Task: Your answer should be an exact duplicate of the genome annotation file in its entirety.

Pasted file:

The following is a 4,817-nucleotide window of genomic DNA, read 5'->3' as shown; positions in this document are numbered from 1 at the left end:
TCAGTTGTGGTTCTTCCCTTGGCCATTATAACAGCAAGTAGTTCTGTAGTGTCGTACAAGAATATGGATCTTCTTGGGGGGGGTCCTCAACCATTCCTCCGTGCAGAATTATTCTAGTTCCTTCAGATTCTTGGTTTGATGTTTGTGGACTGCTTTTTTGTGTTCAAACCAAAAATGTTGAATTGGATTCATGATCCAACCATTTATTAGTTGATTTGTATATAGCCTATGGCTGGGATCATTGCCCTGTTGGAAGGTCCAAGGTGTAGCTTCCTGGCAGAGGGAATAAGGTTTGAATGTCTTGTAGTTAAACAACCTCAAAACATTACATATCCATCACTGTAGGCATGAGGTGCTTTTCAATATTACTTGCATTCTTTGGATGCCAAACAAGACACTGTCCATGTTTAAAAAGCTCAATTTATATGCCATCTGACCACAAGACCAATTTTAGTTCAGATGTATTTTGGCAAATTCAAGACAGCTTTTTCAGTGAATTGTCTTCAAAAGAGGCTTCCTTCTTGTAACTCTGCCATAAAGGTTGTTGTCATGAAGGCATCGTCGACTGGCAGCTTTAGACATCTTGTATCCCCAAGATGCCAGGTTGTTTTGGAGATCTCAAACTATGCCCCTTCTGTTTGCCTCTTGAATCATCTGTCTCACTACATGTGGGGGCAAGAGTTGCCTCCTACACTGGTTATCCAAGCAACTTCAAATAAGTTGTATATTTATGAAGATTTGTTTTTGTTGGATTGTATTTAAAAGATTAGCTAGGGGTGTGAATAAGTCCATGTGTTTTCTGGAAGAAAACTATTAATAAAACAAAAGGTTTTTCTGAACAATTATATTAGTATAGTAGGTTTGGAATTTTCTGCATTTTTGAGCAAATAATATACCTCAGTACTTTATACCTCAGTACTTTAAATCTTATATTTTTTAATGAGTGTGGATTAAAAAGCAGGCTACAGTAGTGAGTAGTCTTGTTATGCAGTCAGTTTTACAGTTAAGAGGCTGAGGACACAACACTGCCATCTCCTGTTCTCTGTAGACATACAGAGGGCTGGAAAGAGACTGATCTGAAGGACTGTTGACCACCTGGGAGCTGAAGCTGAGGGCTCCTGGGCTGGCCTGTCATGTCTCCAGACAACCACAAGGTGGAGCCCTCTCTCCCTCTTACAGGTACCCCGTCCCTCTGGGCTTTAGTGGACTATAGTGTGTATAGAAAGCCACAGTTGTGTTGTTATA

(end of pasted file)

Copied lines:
The following is a 4,817-nucleotide window of genomic DNA, read 5'->3' as shown; positions in this document are numbered from 1 at the left end:
TCAGTTGTGGTTCTTCCCTTGGCCATTATAACAGCAAGTAGTTCTGTAGTGTCGTACAAGAATATGGATCTTCTTGGGGGGGGTCCTCAACCATTCCTCCGTGCAGAATTATTCTAGTTCCTTCAGATTCTTGGTTTGATGTTTGTGGACTGCTTTTTTGTGTTCAAACCAAAAATGTTGAATTGGATTCATGATCCAACCATTTATTAGTTGATTTGTATATAGCCTATGGCTGGGATCATTGCCCTGTTGGAAGGTCCAAGGTGTAGCTTCCTGGCAGAGGGAATAAGGTTTGAATGTCTTGTAGTTAAACAACCTCAAAACATTACATATCCATCACTGTAGGCATGAGGTGCTTTTCAATATTACTTGCATTCTTTGGATGCCAAACAAGACACTGTCCATGTTTAAAAAGCTCAATTTATATGCCATCTGACCACAAGACCAATTTTAGTTCAGATGTATTTTGGCAAATTCAAGACAGCTTTTTCAGTGAATTGTCTTCAAAAGAGGCTTCCTTCTTGTAACTCTGCCATAAAGGTTGTTGTCATGAAGGCATCGTCGACTGGCAGCTTTAGACATCTTGTATCCCCAAGATGCCAGGTTGTTTTGGAGATCTCAAACTATGCCCCTTCTGTTTGCCTCTTGAATCATCTGTCTCACTACATGTGGGGGCAAGAGTTGCCTCCTACACTGGTTATCCAAGCAACTTCAAATAAGTTGTATATTTATGAAGATTTGTTTTTGTTGGATTGTATTTAAAAGATTAGCTAGGGGTGTGAATAAGTCCATGTGTTTTCTGGAAGAAAACTATTAATAAAACAAAAGGTTTTTCTGAACAATTATATTAGTATAGTAGGTTTGGAATTTTCTGCATTTTTGAGCAAATAATATACCTCAGTACTTTATACCTCAGTACTTTAAATCTTATATTTTTTAATGAGTGTGGATTAAAAAGCAGGCTACAGTAGTGAGTAGTCTTGTTATGCAGTCAGTTTTACAGTTAAGAGGCTGAGGACACAACACTGCCATCTCCTGTTCTCTGTAGACATACAGAGGGCTGGAAAGAGACTGATCTGAAGGACTGTTGACCACCTGGGAGCTGAAGCTGAGGGCTCCTGGGCTGGCCTGTCATGTCTCCAGACAACCACAAGGTGGAGCCCTCTCTCCCTCTTACAGGTACCCCGTCCCTCTGGGCTTTAGTGGACTATAGTGTGTATAGAAAGCCACAGTTGTGTTGTTATA